Milford Asset Management has revealed it contributed $16 million to Xero's $180 million capital raising.
Auckland-based Milford, which manages over $2.3 billion of investments, said in a statement today that its "main objectives is to invest in growth orientated New Zealand companies and Xero definitely fits that bill".
Milford's Trans-Tasman Fund, Dynamic Fund, Active Growth Fund and Active Growth KiwiSaver Fund were named as the funds which contributed the $16 million as part of the capital raising.
"One of Milford's founding principals was to invest in New Zealand companies with strong global ambitions. These companies create jobs, economic growth and wealth for shareholders. Hopefully Xero is the beginning of a new trend as far as New Zealand companies are concerned," Milford's Brian Gaynor said.
Shares in Xero broke through the $20 mark today, closing $20.58 each, up 4.47 per cent.
This comes on the back of yesterday's share price jump of 9.75 per cent.
Xero's shares have risen 284 per cent in the last year despite the firm having yet to make a profit.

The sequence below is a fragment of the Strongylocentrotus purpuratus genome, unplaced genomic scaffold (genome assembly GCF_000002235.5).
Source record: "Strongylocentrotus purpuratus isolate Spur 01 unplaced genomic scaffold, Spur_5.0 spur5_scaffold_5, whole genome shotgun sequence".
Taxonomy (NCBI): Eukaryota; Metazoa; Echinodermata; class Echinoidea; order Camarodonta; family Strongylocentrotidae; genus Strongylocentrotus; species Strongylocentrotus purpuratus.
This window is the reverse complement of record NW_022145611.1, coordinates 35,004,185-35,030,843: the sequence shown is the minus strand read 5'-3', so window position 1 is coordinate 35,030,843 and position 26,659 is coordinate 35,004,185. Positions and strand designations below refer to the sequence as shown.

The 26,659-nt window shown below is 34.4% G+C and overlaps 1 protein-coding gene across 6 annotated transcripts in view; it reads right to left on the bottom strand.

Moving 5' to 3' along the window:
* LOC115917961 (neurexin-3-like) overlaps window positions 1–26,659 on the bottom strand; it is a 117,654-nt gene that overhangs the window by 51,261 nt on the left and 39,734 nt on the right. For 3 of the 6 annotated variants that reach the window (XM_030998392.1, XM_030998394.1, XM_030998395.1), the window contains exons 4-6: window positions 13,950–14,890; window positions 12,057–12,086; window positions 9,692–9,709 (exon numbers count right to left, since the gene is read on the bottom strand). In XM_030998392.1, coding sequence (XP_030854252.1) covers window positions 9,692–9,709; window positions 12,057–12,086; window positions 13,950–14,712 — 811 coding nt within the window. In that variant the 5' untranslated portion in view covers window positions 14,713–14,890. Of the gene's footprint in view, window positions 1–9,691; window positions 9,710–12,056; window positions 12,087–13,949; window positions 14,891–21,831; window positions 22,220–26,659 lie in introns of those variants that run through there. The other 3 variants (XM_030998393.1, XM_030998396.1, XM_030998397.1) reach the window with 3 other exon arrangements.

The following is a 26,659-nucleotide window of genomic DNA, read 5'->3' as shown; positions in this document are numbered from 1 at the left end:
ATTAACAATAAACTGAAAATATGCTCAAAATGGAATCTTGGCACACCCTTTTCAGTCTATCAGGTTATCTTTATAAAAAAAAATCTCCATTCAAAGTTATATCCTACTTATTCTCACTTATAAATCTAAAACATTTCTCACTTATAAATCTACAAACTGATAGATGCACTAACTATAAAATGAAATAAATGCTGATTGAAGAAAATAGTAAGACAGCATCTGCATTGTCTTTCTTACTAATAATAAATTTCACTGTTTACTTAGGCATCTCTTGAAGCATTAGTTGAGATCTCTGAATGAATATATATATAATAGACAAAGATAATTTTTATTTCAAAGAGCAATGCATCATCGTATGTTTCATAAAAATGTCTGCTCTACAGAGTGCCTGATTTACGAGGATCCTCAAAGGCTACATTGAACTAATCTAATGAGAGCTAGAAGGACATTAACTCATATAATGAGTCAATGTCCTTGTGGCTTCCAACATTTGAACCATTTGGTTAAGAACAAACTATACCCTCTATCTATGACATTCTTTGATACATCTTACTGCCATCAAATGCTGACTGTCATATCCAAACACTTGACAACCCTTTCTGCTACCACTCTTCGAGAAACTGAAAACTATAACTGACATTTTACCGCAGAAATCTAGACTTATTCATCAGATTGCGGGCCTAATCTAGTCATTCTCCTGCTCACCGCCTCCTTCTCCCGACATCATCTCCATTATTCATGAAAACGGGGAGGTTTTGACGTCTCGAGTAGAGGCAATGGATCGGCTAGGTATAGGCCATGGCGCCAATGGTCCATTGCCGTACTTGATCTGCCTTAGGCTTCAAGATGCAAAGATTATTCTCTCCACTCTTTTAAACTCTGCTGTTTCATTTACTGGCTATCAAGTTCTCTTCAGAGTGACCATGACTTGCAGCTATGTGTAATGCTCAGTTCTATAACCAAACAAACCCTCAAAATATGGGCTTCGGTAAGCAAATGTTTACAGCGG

The Wellington-based company announced yesterday that it raised $180 million in new capital, mainly from US investors.
That's left it flush with $230 million in the bank to fund its global growth plans.
The company sold 9.92 million shares at $18.15 apiece, 1.1 per cent above their price last week, to Matrix Capital Management, Peter Thiel-backed Valar Ventures and other US investors.
Today's boost means the new shares have already appreciated 11 per cent.
The sale represents 8 per cent of the enlarged capital of the company and gives it a much wider cash buffer to fund growth as it chases 1 million customers, almost five times its current customer base of 211,000.
Valar and Matrix last injected funds into Xero in November, with $60 million of new capital, while buying $22 million of shares from director Craig Winkler, Drury, and co-founder Hamish Edwards at the same time.
The shares have surged 159 per cent this year, and are more than 20 times the $1 they were sold at in the company's 2007 initial public offer. It is now the eighth biggest domestic company on the local stock exchange.
In June, Xero said its tightly held share register led to a volatile price when the NZX questioned a 23 per cent slide in the stock.